About Clustered Poppy Mallow: Clustered Poppy Mallow thrives in dry, sandy areas and produces masses of rosy flowers even in drought conditions. Though rare in the wild, it can still be found occasionally in prairies, open woods, or sandy ground. Its stems grow somewhat upright rather than trailing like many varieties of mallow. Its Latin genus name, “Callirhoe,” refers to a character of Greek mythology.
Clustered Poppy Mallow Germination: For the best germination rates, soak the seed in water overnight, then mix the seed with moist sand and store it in the refrigerator for 30 days before planting. After the last frost of spring, sow the treated seed ¼” below the surface of the soil. For fall planting, simply soak the seed in water overnight and direct sow ¼” below the surface of the soil. Thin or transplant seedlings to 15-18” apart. This plant grows very well in dry, sandy soil.
Growing Clustered Poppy Mallow Seeds: Since this plant withstands drought very well, it does not need to be watered; too much moisture will cause disease. For the most profuse blooms, remove faded blossoms.This plant will self-seed and slowly spread. Since mature plants have long tap roots, transplanting is not recommended.This plant attracts bees and many butterflies.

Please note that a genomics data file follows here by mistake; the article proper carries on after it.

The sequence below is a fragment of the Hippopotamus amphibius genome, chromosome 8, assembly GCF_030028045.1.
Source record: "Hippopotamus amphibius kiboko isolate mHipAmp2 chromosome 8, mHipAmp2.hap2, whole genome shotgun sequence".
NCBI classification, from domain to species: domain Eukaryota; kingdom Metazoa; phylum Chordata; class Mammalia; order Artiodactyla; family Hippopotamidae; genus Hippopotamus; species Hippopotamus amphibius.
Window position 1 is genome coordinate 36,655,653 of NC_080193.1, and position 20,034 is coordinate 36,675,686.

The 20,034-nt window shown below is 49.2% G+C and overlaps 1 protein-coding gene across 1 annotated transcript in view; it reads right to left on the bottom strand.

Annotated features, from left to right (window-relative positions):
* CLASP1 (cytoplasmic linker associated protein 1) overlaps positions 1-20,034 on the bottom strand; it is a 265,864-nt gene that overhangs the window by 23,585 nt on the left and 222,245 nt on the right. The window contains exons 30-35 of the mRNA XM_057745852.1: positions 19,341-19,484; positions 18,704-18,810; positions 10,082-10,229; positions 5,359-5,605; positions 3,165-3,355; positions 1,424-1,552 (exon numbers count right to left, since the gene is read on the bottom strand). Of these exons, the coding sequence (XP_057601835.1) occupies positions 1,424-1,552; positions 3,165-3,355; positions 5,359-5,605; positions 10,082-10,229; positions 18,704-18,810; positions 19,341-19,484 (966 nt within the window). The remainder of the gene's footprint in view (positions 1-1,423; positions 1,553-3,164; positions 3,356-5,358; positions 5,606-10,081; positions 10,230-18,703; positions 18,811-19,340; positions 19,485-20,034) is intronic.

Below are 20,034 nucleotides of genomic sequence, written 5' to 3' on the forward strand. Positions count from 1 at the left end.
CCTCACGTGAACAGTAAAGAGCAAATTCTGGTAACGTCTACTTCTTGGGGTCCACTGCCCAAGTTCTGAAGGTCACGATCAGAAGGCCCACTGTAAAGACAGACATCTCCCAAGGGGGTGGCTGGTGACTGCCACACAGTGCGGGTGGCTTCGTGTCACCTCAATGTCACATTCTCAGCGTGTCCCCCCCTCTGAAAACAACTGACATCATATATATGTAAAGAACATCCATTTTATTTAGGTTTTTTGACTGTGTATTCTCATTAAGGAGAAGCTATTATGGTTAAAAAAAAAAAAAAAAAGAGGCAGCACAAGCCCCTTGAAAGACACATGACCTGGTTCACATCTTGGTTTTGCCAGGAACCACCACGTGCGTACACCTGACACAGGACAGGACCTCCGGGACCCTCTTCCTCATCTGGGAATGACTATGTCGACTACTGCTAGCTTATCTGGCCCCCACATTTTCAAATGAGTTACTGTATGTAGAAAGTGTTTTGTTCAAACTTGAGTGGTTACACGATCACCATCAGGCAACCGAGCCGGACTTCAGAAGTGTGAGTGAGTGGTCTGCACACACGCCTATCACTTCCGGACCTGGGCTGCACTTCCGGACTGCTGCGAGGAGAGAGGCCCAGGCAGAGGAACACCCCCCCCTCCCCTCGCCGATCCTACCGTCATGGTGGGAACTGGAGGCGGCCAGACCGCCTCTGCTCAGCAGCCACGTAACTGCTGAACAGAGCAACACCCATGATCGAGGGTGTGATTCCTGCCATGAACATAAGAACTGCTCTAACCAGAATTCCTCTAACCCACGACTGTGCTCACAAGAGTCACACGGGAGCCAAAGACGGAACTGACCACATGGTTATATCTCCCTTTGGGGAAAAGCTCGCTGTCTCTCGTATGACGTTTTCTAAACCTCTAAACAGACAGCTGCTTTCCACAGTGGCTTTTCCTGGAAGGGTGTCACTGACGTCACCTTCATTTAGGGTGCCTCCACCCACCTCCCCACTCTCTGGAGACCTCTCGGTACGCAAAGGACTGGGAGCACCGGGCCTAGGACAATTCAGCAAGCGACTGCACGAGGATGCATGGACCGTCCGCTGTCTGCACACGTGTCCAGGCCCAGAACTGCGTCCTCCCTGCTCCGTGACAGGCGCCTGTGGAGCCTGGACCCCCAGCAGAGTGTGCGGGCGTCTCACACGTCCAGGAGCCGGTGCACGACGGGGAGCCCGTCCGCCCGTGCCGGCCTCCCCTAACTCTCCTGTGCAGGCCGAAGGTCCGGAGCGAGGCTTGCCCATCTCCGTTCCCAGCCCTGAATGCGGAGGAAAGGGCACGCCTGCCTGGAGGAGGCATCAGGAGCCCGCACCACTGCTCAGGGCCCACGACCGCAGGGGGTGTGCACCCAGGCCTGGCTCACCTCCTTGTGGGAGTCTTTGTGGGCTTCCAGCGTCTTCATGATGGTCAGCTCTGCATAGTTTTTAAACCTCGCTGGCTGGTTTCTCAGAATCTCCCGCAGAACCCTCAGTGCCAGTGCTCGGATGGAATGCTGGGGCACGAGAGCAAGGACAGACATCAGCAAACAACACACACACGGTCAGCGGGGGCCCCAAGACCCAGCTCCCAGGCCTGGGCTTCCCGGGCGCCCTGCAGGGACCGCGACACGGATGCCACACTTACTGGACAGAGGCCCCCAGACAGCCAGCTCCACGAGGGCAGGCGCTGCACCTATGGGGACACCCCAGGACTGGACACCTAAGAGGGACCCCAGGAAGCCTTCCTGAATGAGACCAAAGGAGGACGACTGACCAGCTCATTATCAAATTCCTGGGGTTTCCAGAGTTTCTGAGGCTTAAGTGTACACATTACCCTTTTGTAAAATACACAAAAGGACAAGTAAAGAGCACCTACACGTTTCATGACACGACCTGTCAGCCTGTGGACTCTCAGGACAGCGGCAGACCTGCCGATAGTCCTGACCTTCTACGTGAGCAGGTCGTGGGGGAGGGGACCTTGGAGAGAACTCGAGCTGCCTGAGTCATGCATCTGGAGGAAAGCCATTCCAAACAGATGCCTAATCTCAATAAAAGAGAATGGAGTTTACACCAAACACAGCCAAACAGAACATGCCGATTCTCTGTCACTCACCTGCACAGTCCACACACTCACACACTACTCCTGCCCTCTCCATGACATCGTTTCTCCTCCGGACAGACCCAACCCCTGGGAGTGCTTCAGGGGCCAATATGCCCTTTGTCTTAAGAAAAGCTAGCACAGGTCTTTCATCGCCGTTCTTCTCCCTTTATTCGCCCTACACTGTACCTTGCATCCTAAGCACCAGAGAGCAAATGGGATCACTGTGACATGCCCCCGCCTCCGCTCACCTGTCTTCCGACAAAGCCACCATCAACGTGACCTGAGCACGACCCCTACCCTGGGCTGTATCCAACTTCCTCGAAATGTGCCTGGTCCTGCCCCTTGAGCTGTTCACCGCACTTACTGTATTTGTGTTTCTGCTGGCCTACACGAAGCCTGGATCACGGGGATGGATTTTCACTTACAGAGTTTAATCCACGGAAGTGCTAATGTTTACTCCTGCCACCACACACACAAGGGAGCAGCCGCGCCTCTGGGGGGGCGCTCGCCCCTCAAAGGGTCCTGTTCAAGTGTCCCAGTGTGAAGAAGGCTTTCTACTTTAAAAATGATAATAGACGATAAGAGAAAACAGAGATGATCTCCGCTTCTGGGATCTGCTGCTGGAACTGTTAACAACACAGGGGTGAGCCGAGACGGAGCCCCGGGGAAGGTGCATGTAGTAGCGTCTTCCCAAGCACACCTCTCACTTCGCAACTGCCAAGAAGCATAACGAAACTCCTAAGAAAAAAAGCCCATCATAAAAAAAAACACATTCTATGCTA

Harvesting Clustered Poppy Mallow: These bright blossoms make attractive additions to flower arrangements. Cut the stems to the desired length and place them in water.
Saving Clustered Poppy Mallow Seeds: The mature seed heads will turn a pale tan, and easily come apart when pressed. Remove the ripe seed heads and separate the seed from the husks. Store the seed in a cool, dry place.
Detailed Clustered Poppy Mallow Info: Origin: US Native Other Common Names: None Duration: Perennial Bloom Time: Summer-Early Fall Height: 8-12 inches Spacing: 12-15 inches Light: Full Sun to Part Shade Soil Moisture: Dry USDA Zone: 4a-8b Seeds Per Oz: 5400 Produces triangular, slightly lobed leaves and abundant clusters of 2” cup shaped, bright to dark pink flowers.